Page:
I'm starting the very basics of hydrocarbons and I'm having a hard time at understanding when to use the common/trivial name prefixes (sec-, iso-, neo-, etc.).

One particular problem is the difference between iso and sec. I seem to get a grasp of when iso is used. But I'm having a difficult time with sec.

It's clear with butane, for example:

  • secondary butyl group: $\ce{CH3-C(\bond{...})H-CH2-CH3}$

  • iso-butyl group: $\ce{CH3-C(CH3)H-CH2\bond{...}}$

However, when it comes to pentane, how can I find the secondary pentyl group? The isopentyl one is clear: $\ce{CH3-C(CH3)H-CH2-CH2\bond{...}}$. But with secondary pentyl group (of normal pentane, $\ce{CH3-CH2-CH2-CH2-CH3}$), which one is the secondary? Does the common naming fail here and we need the IUPAC system or am I missing something?

If someone can sum up when to use the prefixes as well, I'd be very grateful.


1 Answer 1


See, let me explain iso means a type of isomer of the existing carbon chain for eg when you say iso pentane the srtucture would be CH3--C(CH3)H--CH2--CH3 as you can see from here that in the normal pentane all the carbon atoms come in a straight long chain without branching. iso- i.e. isomer having same molecular formula and different structural formula. Here the structure that i have made is an isomeric form of pentane.

And when we talk about sec it means secondary carbon atoms carbon atom joined with two other caron atom eg CH3-CH2-CH3 | The carbon in the center is a sec carbon at since it is attached with 2 other carbon atom if it was attached with only one carbon atom like the first C atom then it would be called a primary carbon atom. Again if you look at the first structure i.e. iso pentane you would notice that the 2nd carbon is attached with 3other carbon atoms which is called a tertiary carbon atom.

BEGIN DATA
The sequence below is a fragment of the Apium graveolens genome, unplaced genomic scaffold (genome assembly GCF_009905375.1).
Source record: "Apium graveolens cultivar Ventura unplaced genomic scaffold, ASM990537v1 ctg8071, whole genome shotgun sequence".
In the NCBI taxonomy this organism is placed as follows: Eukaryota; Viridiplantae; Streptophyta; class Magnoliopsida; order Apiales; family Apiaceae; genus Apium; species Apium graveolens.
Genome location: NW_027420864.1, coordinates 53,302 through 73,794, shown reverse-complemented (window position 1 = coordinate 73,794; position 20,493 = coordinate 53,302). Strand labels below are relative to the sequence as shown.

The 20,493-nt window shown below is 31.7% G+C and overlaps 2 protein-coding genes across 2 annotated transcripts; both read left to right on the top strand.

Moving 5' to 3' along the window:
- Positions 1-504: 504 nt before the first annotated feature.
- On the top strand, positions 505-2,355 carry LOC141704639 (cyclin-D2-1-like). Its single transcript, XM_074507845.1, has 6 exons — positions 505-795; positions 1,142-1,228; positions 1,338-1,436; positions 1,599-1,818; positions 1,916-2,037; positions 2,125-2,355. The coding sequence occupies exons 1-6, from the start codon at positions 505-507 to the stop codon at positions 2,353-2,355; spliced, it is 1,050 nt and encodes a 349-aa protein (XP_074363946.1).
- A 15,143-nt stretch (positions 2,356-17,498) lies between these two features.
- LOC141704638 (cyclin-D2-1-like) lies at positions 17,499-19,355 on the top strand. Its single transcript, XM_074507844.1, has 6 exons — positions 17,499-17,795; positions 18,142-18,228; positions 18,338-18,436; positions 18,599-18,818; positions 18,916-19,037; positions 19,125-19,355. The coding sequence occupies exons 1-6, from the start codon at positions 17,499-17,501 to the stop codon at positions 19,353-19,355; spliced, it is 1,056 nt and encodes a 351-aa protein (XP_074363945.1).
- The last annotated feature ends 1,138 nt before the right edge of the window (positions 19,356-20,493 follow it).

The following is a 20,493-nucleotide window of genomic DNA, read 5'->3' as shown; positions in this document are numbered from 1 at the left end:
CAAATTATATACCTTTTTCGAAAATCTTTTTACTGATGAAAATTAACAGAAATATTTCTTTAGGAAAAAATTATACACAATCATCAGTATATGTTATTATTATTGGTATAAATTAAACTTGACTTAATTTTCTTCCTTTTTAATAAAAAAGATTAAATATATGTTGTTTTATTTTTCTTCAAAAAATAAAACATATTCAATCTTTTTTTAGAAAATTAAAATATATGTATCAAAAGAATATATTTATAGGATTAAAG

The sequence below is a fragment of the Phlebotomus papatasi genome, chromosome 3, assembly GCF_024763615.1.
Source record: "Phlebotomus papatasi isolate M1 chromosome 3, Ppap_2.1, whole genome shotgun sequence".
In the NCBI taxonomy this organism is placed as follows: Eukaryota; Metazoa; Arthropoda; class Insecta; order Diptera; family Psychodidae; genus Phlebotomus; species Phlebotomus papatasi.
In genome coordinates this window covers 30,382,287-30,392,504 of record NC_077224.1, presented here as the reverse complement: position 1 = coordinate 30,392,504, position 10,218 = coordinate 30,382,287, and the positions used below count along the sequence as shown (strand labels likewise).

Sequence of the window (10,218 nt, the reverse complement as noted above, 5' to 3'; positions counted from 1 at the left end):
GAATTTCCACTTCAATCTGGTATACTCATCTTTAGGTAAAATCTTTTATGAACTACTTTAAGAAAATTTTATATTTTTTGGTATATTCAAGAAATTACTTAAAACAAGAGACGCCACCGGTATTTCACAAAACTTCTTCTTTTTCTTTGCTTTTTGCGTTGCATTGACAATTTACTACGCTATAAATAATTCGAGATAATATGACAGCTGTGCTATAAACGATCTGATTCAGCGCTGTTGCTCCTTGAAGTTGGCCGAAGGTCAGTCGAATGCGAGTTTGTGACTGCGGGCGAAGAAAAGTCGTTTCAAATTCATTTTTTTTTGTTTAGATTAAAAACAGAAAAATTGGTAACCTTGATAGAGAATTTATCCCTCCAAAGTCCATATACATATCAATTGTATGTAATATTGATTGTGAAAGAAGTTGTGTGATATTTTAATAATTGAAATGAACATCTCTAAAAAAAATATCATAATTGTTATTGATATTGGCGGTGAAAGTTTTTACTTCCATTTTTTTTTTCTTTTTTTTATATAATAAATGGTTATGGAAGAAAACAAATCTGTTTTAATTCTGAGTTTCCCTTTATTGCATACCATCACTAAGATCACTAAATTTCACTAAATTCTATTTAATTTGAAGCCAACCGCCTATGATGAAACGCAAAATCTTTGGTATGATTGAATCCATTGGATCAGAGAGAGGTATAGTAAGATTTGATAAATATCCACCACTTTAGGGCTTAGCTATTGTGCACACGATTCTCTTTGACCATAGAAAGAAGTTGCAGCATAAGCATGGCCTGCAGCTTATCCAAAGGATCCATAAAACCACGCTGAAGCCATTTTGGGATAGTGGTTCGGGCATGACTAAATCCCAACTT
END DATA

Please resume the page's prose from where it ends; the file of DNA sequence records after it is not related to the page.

Again on coming to neo pentane if one carbon is surrounded by 4 other ch3 it becomes neo pentane again different structure of the same molecule. Iso,neo are sort of convention created to differentiate between different isomer of the same molecule. Draw the structure and identify each Carbon and the number of carbon they are attached with slowly and steadily you would come to know. I have tried to explain this but i would suggest you to first read from a chemistry book or use any reference or ask a teacher or you may even use youtube to know about it and then again read this for better understanding.

Happy learning

  • 2
    $\begingroup$ The prefix iso- does hold a very specific meaning, even though it is no longer recommended and its usage is basically deprecated. Similarly the sec- prefix has a specific meaning and does not mean secondary carbon. $\endgroup$ Nov 23, 2019 at 15:06

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